AUKUS is a big deal in Indo-Pacific architecture, and it will complement, not diminish the importance of Quad

It is obvious that China's military aggressiveness, bullying of the nations in Indo-Pacific necessitated a response, and the 'historic' security alliance is aimed at mitigating the challenges

Sreemoy Talukdar September 16, 2021 16:57:10 IST
AUKUS is a big deal in Indo-Pacific architecture, and it will complement, not diminish the importance of Quad

US president Joe Biden participates is a virtual press conference with British prime minister Boris Johnson and Australian prime minister Scott Morrison to announces the AUKUS alliance. AFP

Close on the heels of a humiliating exit from Afghanistan that has raised questions over America's commitment towards its allies, the Joe Biden administration on Wednesday announced the formation of a "historic" trilateral security partnership with the UK and Australia that will be rather awkwardly known as 'AUKUS'.

In a joint televised appearance and later through a joint statement, Biden, Boris Johnson and Scott Morrison announced that in order to "deepen diplomatic, security, and defense cooperation in the Indo-Pacific region, we are announcing the creation of an enhanced trilateral security partnership called AUKUS", that, the leaders claimed, "will strengthen the ability of each to support our security and defense interests" through fostering "deeper integration of security and defense-related science, technology, industrial bases, and supply chains."

A key feature of this Indo-Pacific grouping is that as part of the defence agreement, the US and the UK will share nuclear submarine technology with Australia and help Royal Australian Navy possess a fleet of nuclear-powered submarines — making Australia the member of an exclusive club of only six world powers (the US, UK, France, China, India and Russia). The move will vastly enhance Australia's capabilities as the net security provider in the Indo-Pacific and its ability to counter China. This is also expected to have a bearing on US security commitment towards Taiwan in the event of China resorting to force.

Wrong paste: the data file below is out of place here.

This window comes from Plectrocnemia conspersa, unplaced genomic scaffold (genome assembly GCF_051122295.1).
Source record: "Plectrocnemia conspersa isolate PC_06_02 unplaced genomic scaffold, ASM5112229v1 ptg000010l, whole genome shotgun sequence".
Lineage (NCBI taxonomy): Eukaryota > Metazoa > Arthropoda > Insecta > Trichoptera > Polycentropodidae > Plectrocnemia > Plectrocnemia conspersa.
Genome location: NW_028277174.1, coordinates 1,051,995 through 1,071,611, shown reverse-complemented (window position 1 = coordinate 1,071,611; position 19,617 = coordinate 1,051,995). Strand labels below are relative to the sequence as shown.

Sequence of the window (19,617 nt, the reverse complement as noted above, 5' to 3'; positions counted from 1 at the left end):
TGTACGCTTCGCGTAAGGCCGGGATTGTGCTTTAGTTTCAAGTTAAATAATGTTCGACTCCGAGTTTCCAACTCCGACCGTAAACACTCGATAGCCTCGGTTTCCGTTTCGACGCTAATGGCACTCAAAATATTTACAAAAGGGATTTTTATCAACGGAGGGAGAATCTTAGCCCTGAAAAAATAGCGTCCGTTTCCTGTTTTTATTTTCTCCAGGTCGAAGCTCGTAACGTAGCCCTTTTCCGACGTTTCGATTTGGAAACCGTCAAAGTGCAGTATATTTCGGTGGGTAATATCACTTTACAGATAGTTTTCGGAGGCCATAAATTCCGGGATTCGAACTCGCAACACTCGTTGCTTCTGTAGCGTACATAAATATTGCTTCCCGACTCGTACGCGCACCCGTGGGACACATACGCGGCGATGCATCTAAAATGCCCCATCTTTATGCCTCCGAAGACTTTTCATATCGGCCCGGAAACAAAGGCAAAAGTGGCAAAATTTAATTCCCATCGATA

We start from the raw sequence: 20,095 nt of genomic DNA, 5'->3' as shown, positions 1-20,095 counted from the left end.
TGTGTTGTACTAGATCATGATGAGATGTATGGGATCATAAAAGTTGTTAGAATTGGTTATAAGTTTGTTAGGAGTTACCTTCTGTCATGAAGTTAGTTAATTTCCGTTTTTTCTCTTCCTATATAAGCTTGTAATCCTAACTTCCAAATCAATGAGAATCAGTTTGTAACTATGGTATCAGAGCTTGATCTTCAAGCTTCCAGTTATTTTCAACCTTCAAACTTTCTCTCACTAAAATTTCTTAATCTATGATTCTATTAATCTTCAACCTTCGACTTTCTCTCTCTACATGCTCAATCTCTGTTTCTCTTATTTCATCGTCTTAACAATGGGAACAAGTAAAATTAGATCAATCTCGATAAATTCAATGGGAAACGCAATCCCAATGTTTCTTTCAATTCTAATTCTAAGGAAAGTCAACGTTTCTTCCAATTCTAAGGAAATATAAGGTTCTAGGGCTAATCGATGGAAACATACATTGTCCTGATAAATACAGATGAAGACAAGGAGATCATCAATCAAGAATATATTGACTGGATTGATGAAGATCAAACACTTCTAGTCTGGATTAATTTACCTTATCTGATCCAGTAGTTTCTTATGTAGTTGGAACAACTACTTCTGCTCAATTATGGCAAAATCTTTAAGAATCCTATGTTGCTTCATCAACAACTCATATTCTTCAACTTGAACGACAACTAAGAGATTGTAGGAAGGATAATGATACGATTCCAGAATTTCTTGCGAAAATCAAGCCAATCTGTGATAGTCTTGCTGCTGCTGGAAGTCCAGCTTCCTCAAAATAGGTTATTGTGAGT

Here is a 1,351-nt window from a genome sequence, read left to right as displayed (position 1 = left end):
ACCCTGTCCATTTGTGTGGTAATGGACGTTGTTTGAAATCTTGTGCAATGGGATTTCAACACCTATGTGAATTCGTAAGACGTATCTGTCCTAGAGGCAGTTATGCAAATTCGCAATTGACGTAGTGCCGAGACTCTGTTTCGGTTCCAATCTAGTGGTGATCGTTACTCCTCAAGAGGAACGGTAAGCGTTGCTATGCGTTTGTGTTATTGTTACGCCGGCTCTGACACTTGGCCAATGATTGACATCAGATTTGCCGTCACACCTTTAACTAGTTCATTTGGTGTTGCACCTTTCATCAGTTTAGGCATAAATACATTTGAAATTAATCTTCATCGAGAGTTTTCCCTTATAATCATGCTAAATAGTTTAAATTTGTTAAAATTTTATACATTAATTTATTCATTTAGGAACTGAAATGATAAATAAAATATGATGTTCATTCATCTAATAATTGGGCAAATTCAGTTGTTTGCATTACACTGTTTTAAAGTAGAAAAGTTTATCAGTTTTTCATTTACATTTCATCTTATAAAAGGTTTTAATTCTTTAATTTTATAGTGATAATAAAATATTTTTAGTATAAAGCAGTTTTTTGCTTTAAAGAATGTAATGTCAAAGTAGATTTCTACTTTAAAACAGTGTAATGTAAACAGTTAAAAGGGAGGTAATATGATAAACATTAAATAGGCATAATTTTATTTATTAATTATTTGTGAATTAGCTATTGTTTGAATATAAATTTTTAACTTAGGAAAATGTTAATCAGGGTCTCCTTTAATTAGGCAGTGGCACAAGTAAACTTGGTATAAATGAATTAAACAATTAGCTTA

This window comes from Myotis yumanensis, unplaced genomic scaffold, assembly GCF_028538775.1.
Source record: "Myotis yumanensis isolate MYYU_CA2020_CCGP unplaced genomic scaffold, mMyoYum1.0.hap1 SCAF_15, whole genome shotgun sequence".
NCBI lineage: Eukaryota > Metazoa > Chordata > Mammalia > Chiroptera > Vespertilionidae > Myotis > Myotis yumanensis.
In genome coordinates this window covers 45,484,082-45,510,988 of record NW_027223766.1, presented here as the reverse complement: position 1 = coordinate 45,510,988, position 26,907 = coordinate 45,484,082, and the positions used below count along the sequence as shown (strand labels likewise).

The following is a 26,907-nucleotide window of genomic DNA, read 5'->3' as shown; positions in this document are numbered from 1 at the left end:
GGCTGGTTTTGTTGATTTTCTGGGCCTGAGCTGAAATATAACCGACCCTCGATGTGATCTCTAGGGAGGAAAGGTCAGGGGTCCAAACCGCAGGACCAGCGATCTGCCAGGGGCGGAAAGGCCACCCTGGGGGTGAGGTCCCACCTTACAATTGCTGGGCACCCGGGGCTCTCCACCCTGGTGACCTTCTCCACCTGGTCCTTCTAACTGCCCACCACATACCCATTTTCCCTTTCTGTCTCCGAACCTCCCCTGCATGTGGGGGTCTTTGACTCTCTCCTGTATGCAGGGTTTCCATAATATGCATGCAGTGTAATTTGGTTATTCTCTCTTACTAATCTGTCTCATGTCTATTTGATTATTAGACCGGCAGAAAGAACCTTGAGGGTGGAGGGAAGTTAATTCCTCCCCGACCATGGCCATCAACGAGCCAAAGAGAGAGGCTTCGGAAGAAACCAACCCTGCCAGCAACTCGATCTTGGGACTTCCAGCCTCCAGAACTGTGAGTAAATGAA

Though Joe Biden, Scott Morrison and Boris Johnson — and the officials behind the chalking of this deal — were at pains to point out that this alliance was "not directed towards any country" — no one is buying that excuse.

It is obvious that China's military aggressiveness, bullying of the nations in Indo-Pacific and virtual taking over of the maritime space in South China Sea necessitated a response, and the alliance — that is being called "the most significant security arrangement between the three nations since World War Two" — is aimed at mitigating the challenges arising out of China's force posture including rapid naval and air force expansion and expansive territorial claims in the Indo-Pacific.

The AUKUS agreement will also cover the domains of artificial intelligence, cyber, undersea and quantum technologies but it is the nuclear naval reactor bit that has understandably attracted the most attention. Unlike conventional, diesel-powered submarines, nuclear-powered subs have better endurance, are faster, stealthier, can cover greater distances and remain submerged for months.

As a Nikkei Asia report points out, "in a potential conflict with China, many US military planners believe that only a submarine could operate in the Taiwan Strait — China's 2,000 short-to medium-range missiles could sink every surface ship that entered the waters." China's deterrence capability vis-a-vis surface vessels therefore make nuclear-powered subs an essential weapon in armory.

Additionally, Australia announced that it "will rapidly acquire long-range strike capabilities to enhance the ADF's ability to deliver strike effects across our air, land and maritime domains" and as part of the deal, will acquire US long-range Tomahawk Cruise Missiles, "to be fielded on our Hobart class destroyers, enabling our maritime assets to strike land targets at greater distances, with better precision."

There are two broad reasons why this is a big deal.

One, the move to acquire nuclear-powered subs — that are fueled by weapons-grade, highly enriched uranium — militates against Australia's record as a leader in nuclear non-proliferation movement. And Morrison has been at pains to point out that "Australia has no plans to acquire nuclear weapons and this proposal will remain consistent with Australia’s longstanding commitment to nuclear non-proliferation. All three nations are deeply committed to upholding leadership on global non-proliferation."